Real meaning of nibbida - disenchantment without aversion

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Real meaning of nibbida - disenchantment without aversion

Postby starter » Sun Feb 06, 2011 6:04 pm

Hello Teachers/Friends,

Again my heartfelt thanks to all your kind great help. As I explained before, I usually don't reply individually just to say "thanks" or "good post" unless I have something to say, because I'd like every post of mine not to waste your valuable time.

I just listened to Ajaan Chah's Dhamma talk "the Natural Mind", which makes me ponder about the real meaning of nibbida. I just realized that I've misunderstood "nibbida" as 'revulsion' (intense aversion, which transforms into a strong desire to 'escape' from samsara). As long as we have 'revulsion', we are actually still strongly attached to the things causing us suffering and we are craving to be away from them, such clinging and craving is itself a cause of suffering.

But the "nibbida" the Buddha was talking about is more like disenchantment with no attachment -- neither attraction nor aversion, which arises from the real understanding of "anicca" -- seeing both the pleasant feelings and unpleasant feelings are not lasting so neither are worthy of clinging. If "anicca" is truly understood, then there should be no "revulsion" or "craving for escaping".

The right understanding of "nibbida" can bring us a deep sense of detachment from the five aggregates and the six objects. Whether or not things accord with our likes or dislikes, it doesn't matter to us anymore, since we no longer identify with them or cling to them and we don't give them a reason to cause us suffering. It's this clinging to liking/disliking, not the things themselves (not things being destroyed around us moment by moment), the cause of our suffering, and "whatever causes suffering is itself Dukkha".

With metta,

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Re: Real meaning of nibbida - disenchantment without aversion

Postby rowyourboat » Mon Feb 07, 2011 7:47 pm

Hi Starter,

In my experience you are describing viraga, the state which arises after our attachment to the aggregates fall away, leaving a sense of detachment, but nevertheless clearly comprehending the unsatisfactory, impermanent nature of phenomena.

As I mentioned in a previous post to you, if you can become a bit detached from the aggregates prior to doing the vipassana, it becomes a lot easier and there will be less suffering caused by attachment to the aggregates. I believe those who are attached to the aggregates have the most amount of suffering when they are going through this stage- when they are still fighting the insight (which is forcing them to let go)- this causes suffering. After insight wins (yeah!) then there is viraga. This is a calm acceptance that anicca, dukkha, anatta is real and is here to stay- and there is no point fighting against it.

This 'revulsion' (perhaps a bad translation) is not an aversion, but a suffering caused by craving/attachment.

We do not develop aversion towards samsara- there would be no escape for as we would be clinging to something called nibbana (ie- it is attachment to a concept). It is merely a deep (dare I say) 'intellectual'- wisdom oriented/understanding of unsatisfactoriness, rather than the development of an aversion. It is this wisdom-insight which cuts the clinging to the aggregates. Aversion cannot cut in that way- it can only suppress, push away or head in the opposite direction. Aversion will take you from point A in samsara to point B in samsara (because it doesn't like point A..). It cannot take you from Samsara to Nirvana.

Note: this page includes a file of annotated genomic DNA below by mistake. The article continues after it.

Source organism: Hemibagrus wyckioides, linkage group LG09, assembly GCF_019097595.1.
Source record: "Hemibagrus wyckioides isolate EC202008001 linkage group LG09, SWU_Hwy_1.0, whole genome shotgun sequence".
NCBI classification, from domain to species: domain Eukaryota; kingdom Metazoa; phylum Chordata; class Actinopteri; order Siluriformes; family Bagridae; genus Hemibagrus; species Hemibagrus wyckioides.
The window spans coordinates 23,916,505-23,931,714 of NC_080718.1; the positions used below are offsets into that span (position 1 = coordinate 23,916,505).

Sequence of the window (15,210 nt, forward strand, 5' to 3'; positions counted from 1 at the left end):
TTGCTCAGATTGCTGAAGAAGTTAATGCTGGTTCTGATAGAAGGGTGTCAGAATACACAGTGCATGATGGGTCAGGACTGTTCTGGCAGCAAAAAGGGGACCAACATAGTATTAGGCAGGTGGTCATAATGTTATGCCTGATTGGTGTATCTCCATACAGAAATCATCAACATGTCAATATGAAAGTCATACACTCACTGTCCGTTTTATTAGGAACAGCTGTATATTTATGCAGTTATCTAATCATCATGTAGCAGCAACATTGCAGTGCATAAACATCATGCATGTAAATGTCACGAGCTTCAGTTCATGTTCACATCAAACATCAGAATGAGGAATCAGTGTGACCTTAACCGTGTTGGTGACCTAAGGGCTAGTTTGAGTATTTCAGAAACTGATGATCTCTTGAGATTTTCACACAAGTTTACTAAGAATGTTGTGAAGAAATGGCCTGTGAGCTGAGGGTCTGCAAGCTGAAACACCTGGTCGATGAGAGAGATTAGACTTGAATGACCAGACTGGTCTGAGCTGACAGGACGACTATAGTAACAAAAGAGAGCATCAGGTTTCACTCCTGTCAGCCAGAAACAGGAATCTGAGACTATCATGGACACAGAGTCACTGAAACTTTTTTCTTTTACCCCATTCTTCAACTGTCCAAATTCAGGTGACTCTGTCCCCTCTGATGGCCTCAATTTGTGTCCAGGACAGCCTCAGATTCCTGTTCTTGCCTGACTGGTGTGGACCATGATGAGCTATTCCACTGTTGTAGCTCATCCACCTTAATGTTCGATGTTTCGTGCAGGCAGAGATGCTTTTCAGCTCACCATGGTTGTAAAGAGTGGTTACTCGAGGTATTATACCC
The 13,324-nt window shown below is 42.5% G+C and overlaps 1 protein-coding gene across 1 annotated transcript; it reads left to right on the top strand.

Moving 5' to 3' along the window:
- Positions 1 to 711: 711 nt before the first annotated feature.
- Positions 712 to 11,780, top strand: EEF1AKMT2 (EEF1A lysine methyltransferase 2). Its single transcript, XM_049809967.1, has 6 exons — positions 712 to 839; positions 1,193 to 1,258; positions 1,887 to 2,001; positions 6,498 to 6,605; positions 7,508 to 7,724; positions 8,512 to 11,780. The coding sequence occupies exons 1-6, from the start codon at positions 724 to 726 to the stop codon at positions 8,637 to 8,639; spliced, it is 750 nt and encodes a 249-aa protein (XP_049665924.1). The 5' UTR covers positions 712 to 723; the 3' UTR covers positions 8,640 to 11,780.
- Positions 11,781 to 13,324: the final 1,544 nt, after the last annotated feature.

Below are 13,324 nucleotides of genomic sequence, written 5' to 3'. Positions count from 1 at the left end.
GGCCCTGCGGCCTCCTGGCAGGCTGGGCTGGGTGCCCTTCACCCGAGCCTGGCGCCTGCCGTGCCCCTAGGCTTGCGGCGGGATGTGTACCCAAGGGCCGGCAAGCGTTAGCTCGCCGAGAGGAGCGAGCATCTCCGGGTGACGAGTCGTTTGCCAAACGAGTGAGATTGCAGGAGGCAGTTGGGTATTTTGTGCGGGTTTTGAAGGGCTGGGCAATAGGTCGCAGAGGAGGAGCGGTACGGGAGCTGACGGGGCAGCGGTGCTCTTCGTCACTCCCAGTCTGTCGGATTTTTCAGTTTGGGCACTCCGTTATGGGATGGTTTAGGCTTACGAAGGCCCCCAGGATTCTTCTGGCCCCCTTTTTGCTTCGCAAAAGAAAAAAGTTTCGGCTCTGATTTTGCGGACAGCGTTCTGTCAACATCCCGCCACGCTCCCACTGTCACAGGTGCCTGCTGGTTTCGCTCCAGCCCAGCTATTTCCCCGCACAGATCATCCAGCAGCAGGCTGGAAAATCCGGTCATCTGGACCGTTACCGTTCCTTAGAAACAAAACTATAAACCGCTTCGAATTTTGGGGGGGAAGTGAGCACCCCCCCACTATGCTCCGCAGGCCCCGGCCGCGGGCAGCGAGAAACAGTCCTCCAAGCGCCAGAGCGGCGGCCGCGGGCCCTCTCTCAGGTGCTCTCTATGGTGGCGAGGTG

Imagine a paper stuck to a tire, falling away, after the stickiness dries away (lets just say..). This drying process is the process of insight-vipassana. What falls away is the aggregates. What 'remains' (the dark tire) is nibbana.

with metta

Matheesha
With Metta

Karuna
Mudita
& Upekkha
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Re: Real meaning of nibbida - disenchantment without aversion

Postby starter » Tue Feb 08, 2011 3:21 pm

Hello Martheesha,

Thanks for the helpful posts. About your explanation of "nibbida":
"This 'revulsion' (perhaps a bad translation) is not an aversion, but a suffering caused by craving/attachment."

Is "nibbida" translated into "disenchantment"? "Disenchantment" means "To free from illusion or false belief; undeceive". Would the "illusion or false belief" which has deceived us be our identification with things (to be "I" and "Mine") and clinging to our likes/dislikes of things, instead of things themselves or the suffering caused by them?

Is "viraga" translated into "dispassion"? I'd think "dispassion" is the result of "disenchantment", and only disenchantment without attraction or aversion can lead to such dispassion; "revulsion" doesn't seem to generate such dispassion.

Metta,

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Last edited by starter on Thu Feb 10, 2011 3:17 pm, edited 1 time in total.
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Re: Real meaning of nibbida - disenchantment without aversion

Postby starter » Thu Feb 10, 2011 1:12 am

Just realized this morning the following:

Disenchantment (stop identifying with things and clinging to our likes/dislikes of things) leads to Dispassion;
Dispassion leads to Cessation (of greed, aversion and delusion);
Cessation (of greed, aversion and delusion) leads to Liberation
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Re: Real meaning of nibbida - disenchantment without aversion

Postby rowyourboat » Thu Feb 10, 2011 8:50 am

:anjali:
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